NASA Plans to Send Submarine in 20 Years

February 21, 2018

NASA is developing plans to send a smart submarine into space to explore the murky depths of Titan, Saturn’s largest moon. Thanks to the Cassini space probe that discovered stable bodies of liquid on the moon’s surface, NASA discovered Titan is the only source in our solar system where surface liquids are present.

 

As the old adage goes, where there is water, there could be life. However, with a toxic mix of methane and ethane, any life present would have to be pretty hardy. The ocean on Titan’s surface, being over 400,000 sq km in size, was christened as Kraken Mare in 2008 after the legendary sea creature. Since then, NASA has been eager to explore it.

 

As of Feb. 2018, the deep space submarine is but an idea, as no actual plans or designs exist for such a vessel. “As such no one has yet envisioned what such a craft might look like, how it would operate or if it could be built,” NASA’s mission website states. Even though the plan is in its earliest stages, NASA estimates that a mission to deliver such a vehicle is possible in the next 20 years.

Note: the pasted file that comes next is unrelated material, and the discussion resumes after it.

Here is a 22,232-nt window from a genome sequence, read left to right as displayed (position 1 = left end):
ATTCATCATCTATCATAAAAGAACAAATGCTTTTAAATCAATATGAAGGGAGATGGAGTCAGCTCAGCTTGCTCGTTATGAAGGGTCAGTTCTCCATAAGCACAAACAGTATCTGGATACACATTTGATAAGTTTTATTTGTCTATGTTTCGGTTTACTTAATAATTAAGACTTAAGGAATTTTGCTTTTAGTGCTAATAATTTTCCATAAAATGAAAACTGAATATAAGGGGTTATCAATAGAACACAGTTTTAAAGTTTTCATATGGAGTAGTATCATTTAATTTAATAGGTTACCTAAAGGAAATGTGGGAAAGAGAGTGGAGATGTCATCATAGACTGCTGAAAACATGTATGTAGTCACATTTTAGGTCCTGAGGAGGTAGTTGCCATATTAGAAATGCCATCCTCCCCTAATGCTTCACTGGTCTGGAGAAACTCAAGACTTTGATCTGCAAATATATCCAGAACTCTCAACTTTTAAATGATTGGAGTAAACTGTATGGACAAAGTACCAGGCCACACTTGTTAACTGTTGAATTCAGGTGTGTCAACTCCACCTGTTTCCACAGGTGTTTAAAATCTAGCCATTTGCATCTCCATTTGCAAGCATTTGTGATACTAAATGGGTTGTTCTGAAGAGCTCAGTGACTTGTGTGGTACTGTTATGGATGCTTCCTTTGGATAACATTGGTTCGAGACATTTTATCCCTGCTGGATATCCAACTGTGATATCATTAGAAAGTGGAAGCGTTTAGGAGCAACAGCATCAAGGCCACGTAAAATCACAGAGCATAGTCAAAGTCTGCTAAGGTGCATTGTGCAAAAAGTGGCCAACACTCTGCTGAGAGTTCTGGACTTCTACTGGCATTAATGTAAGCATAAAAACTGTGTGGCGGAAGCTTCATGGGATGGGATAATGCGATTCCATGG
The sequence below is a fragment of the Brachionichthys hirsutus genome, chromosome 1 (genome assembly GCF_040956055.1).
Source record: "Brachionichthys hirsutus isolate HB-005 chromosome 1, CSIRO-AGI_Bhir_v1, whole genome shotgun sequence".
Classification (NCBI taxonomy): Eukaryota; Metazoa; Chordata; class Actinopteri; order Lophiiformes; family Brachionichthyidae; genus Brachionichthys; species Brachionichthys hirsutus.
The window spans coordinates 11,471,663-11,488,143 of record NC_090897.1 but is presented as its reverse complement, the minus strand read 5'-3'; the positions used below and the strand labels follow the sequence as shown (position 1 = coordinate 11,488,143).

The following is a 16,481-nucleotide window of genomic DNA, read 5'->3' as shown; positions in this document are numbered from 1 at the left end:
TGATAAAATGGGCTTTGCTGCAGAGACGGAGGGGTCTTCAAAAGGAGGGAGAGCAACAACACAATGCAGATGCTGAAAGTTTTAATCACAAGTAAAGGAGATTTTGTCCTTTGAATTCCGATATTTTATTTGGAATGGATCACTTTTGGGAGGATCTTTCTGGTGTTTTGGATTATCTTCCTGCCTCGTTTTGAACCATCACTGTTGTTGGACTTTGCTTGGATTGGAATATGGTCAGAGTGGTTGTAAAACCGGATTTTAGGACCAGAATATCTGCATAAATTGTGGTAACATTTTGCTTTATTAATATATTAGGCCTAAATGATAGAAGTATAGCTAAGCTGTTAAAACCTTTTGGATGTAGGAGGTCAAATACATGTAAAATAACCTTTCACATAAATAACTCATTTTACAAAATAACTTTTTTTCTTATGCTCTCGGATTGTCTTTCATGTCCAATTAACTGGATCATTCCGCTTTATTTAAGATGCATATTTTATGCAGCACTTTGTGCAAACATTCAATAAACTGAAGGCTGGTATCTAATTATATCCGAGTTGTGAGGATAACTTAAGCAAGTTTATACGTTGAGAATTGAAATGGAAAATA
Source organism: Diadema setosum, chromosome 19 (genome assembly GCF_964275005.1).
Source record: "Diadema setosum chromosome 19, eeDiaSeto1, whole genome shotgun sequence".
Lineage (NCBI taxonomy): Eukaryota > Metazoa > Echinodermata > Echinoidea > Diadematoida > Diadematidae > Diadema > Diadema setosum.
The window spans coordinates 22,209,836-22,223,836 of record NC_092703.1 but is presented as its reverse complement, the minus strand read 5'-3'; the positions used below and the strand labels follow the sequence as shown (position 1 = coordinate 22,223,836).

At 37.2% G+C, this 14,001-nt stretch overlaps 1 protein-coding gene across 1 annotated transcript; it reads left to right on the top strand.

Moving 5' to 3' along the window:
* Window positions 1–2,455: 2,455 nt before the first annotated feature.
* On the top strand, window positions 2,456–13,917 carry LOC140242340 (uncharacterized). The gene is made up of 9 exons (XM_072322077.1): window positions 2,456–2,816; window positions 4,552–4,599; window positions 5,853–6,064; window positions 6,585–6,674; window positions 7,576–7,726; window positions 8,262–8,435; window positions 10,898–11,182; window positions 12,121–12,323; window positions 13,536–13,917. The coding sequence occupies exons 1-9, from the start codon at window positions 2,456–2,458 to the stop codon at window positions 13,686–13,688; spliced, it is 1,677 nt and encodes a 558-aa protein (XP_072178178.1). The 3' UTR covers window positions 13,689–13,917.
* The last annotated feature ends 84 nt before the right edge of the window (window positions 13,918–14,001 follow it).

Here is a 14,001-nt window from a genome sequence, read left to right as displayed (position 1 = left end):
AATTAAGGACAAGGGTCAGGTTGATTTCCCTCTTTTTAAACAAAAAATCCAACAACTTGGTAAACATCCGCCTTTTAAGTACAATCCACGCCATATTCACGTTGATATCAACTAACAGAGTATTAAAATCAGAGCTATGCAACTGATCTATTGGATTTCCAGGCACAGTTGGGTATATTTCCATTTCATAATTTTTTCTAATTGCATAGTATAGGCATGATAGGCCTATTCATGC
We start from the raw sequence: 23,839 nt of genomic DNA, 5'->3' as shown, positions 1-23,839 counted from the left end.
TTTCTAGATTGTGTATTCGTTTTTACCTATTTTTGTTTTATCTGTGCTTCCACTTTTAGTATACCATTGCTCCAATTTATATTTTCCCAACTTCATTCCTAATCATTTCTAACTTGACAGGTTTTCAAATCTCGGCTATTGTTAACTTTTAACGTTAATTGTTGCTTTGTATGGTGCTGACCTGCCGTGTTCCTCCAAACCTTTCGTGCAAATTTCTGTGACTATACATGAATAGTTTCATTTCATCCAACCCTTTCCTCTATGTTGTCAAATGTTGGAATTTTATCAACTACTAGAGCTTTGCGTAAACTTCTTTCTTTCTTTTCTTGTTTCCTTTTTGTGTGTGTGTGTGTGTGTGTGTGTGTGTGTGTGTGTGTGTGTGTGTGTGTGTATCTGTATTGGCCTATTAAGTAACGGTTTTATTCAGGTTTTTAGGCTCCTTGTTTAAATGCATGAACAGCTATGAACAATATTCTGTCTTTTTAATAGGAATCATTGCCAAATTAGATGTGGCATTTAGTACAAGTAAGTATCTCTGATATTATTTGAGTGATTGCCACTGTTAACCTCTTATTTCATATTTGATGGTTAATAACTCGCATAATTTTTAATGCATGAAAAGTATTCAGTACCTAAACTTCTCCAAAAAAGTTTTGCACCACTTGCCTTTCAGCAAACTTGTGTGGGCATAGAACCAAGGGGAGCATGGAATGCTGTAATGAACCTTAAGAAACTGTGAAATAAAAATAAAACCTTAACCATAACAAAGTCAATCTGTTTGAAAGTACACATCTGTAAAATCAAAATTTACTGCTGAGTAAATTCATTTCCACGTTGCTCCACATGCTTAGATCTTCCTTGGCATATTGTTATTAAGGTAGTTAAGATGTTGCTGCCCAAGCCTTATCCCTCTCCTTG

If a design is finalized, NASA faces three additional problems. Titan is over 886 million miles away from Earth, which means an accompanying rocket, specially made for holding the submarine would have to be designed so that a smooth delivery can be achieved. Second, once the sub would be submerged in the lake on Titan, maintaining communication with it could prove difficult due to the toxic conditions. The third problem is that Kraken Mare reaches frigid temperatures of -184˚C.

 

Luckily, the University of Washington has lent a hand to NASA to solve the temperature problem and is developing a test chamber that houses a liquid chemical mixture which simulates the conditions found on Titan. Researchers are also looking at the possible presence of nitrogen, which makes the lake freeze at lower temperatures than normal. “That’s a big deal,’’ said University of Washington researcher Ian Richardson in an interview. “That means you don’t have to worry about a submarine hitting any icebergs.”

 

With the help of scientists and researchers such as those at the University of Washington, NASA can get that much closer to realizing their goals. There are many challenges ahead, but if they’re successful and the Titan submarine becomes reality, it will represent a massive milestone for modern space exploration.

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